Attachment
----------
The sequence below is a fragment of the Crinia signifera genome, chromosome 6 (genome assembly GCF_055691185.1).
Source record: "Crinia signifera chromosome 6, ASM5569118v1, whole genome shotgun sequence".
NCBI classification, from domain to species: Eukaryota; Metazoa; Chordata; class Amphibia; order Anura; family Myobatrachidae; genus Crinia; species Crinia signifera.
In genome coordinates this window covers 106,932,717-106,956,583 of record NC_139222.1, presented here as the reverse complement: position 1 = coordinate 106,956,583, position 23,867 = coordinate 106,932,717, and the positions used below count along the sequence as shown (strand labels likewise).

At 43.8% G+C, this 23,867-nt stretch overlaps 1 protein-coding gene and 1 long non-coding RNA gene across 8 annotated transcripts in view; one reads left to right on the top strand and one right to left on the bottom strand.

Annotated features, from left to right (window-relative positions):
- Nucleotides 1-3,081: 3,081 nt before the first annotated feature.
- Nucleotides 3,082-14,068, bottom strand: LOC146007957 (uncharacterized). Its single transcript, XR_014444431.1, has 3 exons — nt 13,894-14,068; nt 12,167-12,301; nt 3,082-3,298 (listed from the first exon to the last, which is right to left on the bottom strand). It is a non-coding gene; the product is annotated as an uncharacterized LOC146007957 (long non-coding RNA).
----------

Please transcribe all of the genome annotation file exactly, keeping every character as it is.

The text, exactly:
The sequence below is a fragment of the Crinia signifera genome, chromosome 6 (genome assembly GCF_055691185.1).
Source record: "Crinia signifera chromosome 6, ASM5569118v1, whole genome shotgun sequence".
NCBI classification, from domain to species: Eukaryota; Metazoa; Chordata; class Amphibia; order Anura; family Myobatrachidae; genus Crinia; species Crinia signifera.
In genome coordinates this window covers 106,932,717-106,956,583 of record NC_139222.1, presented here as the reverse complement: position 1 = coordinate 106,956,583, position 23,867 = coordinate 106,932,717, and the positions used below count along the sequence as shown (strand labels likewise).

At 43.8% G+C, this 23,867-nt stretch overlaps 1 protein-coding gene and 1 long non-coding RNA gene across 8 annotated transcripts in view; one reads left to right on the top strand and one right to left on the bottom strand.

Annotated features, from left to right (window-relative positions):
- Nucleotides 1-3,081: 3,081 nt before the first annotated feature.
- Nucleotides 3,082-14,068, bottom strand: LOC146007957 (uncharacterized). Its single transcript, XR_014444431.1, has 3 exons — nt 13,894-14,068; nt 12,167-12,301; nt 3,082-3,298 (listed from the first exon to the last, which is right to left on the bottom strand). It is a non-coding gene; the product is annotated as an uncharacterized LOC146007957 (long non-coding RNA).